Classic bistro cooking at its best, sole meuniere maintains a balance between nutty brown butter and the lilt of lemon. A simple dish with a complex taste.
The perfect sole meunière is golden brown, which is a result of a harmonious balance between the brown butter and the lemon. It’s a fast and simple dish and characteristic of classic bistro cooking.–Keith McNally, Riad Nasr and Lee Hanson
LC Something Fishy Note
Dover sole is an unforgettably flavored, albeit unfortunately pricey, fish. Firm and flat, it’s perfect for pan-frying. If you prefer the flavor of butter to the delicate nuance of sole, by all means, sauté the fillets in butter and then drench them in the nutty brown butter sauce. But after paying all that for these fillets, if you prefer to retain a little more of the fish’s innate flavor, then you probably ought to opt for searing them in olive oil. Or do what we do, and substitute the relatively affordable and available flounder to great effect.
Sole à la Meunière
- Quick Glance
- 30 M
- 45 M
- Serves 6
IngredientsEmail Grocery List
Recipe Testers Reviews
The last two Sole a La Meuniere recipes that we tried were very disappointing. I actually had given up and crossed that dish off of my “menu card.” But then I saw this recipe from the Balthazar Cookbook. Oh my! Twelve tablespoons of butter—that’s 1 1/2 sticks—for six Dover sole fillets. We can’t eat this every day, or even every week, but I wonder if we can have it once a month. TIP: You do need to be careful when browning the butter. Butter can burn so easily, but when it’s done correctly—wow. This was absolutely delicious.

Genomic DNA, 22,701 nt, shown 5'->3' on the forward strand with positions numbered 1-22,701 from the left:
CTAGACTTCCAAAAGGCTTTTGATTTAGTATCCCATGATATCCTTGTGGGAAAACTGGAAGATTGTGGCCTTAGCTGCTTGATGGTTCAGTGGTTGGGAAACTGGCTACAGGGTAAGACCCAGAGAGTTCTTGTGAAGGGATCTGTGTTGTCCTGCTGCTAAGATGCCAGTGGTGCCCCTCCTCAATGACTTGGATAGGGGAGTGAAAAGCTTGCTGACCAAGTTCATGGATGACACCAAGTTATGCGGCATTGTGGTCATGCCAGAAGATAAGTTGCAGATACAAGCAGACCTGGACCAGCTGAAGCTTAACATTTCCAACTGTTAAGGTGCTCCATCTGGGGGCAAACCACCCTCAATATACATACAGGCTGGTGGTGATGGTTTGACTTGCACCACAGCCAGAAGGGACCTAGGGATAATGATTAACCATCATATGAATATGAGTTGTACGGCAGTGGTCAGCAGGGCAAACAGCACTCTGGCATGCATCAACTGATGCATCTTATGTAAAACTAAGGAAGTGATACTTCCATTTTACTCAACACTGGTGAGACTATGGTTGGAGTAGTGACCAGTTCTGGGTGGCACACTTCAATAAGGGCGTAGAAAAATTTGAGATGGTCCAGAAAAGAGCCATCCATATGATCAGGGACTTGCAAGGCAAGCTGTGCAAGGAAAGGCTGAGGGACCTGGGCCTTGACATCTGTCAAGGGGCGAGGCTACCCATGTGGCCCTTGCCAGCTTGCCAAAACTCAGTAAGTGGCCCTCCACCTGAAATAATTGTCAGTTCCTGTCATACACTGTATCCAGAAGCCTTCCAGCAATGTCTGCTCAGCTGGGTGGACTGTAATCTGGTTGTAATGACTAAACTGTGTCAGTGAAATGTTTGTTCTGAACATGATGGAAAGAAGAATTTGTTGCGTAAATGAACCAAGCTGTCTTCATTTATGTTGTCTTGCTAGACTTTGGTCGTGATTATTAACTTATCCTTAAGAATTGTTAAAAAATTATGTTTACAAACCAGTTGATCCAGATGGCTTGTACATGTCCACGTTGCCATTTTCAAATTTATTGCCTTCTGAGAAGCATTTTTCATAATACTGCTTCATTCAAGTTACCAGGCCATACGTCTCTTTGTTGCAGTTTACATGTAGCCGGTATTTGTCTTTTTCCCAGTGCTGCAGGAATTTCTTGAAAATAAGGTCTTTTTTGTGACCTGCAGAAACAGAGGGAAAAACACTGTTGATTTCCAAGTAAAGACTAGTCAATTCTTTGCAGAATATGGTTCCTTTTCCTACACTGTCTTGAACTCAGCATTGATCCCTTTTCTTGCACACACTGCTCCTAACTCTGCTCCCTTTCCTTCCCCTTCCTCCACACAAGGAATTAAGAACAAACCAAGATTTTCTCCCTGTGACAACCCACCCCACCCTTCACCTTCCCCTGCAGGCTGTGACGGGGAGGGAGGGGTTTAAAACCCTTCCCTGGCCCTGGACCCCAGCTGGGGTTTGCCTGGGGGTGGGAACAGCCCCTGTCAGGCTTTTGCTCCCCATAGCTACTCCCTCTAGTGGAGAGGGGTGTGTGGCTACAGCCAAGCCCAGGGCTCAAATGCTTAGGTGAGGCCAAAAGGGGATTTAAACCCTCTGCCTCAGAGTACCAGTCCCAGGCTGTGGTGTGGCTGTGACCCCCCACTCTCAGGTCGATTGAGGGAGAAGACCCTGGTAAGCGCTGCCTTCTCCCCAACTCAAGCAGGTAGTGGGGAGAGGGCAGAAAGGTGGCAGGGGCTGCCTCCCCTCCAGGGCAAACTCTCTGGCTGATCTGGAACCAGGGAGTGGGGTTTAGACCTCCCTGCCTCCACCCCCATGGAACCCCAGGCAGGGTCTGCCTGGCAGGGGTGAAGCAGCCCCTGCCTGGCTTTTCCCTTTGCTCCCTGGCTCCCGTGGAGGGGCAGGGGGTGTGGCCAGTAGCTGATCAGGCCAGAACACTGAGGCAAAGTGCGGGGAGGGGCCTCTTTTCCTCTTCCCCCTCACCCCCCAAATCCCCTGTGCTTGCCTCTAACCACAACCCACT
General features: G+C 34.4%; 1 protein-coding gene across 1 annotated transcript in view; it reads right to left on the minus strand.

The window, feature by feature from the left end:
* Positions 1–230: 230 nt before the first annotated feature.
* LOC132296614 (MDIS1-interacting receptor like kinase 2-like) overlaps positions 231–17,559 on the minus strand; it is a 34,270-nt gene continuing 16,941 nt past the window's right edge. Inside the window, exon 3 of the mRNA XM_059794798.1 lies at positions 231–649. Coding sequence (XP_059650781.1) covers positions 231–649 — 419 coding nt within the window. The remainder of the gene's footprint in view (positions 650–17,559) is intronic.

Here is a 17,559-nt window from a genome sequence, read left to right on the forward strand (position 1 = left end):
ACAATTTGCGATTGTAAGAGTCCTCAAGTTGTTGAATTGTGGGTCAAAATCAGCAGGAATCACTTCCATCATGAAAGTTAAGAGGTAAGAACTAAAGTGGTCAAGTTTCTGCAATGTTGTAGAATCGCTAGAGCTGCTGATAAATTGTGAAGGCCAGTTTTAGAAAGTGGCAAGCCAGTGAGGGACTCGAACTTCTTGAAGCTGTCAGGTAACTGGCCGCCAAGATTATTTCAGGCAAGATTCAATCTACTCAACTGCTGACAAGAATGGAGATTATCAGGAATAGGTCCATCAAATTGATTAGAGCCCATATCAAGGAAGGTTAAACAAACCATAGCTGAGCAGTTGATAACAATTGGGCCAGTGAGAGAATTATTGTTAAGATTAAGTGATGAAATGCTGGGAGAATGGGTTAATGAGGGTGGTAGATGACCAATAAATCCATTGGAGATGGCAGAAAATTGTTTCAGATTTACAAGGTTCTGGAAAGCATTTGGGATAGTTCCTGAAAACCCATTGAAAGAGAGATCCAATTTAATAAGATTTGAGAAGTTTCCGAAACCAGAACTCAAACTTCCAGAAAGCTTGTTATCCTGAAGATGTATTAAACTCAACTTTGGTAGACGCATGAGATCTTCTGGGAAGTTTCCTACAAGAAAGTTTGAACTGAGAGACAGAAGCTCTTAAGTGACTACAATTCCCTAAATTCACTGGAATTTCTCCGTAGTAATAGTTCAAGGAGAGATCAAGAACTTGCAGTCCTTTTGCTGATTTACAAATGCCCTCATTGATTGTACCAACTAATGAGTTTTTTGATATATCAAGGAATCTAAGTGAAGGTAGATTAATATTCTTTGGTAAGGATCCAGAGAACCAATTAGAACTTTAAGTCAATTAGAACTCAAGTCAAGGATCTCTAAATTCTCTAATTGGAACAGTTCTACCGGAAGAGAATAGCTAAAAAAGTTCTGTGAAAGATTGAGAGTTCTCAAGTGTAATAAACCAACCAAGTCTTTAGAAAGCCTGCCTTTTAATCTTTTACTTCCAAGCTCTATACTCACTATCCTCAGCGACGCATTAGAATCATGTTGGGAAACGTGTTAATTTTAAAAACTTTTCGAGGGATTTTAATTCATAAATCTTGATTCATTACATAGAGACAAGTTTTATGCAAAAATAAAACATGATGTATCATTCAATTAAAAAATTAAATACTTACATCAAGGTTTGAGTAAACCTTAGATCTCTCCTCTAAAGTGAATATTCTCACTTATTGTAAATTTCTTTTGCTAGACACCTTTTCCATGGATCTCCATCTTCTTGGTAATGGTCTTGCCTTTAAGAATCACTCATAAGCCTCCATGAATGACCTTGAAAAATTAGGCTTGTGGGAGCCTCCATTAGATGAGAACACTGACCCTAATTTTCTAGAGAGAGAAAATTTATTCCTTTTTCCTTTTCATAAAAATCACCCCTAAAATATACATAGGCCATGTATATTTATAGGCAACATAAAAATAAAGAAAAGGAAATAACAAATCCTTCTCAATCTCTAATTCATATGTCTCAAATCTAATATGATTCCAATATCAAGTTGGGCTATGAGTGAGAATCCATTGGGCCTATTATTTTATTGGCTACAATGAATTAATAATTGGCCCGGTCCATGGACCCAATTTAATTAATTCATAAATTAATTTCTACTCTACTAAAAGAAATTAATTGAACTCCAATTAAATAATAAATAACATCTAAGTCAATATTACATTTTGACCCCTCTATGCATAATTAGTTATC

I always jump on any opportunity to cook like Balthazar, and this recipe for Sole à la Meunière didn’t disappoint. It was delicious. The brown, almost nutty butter sauce provided depth to the lightly sautéed fish, making it a satisfying and substantial meal.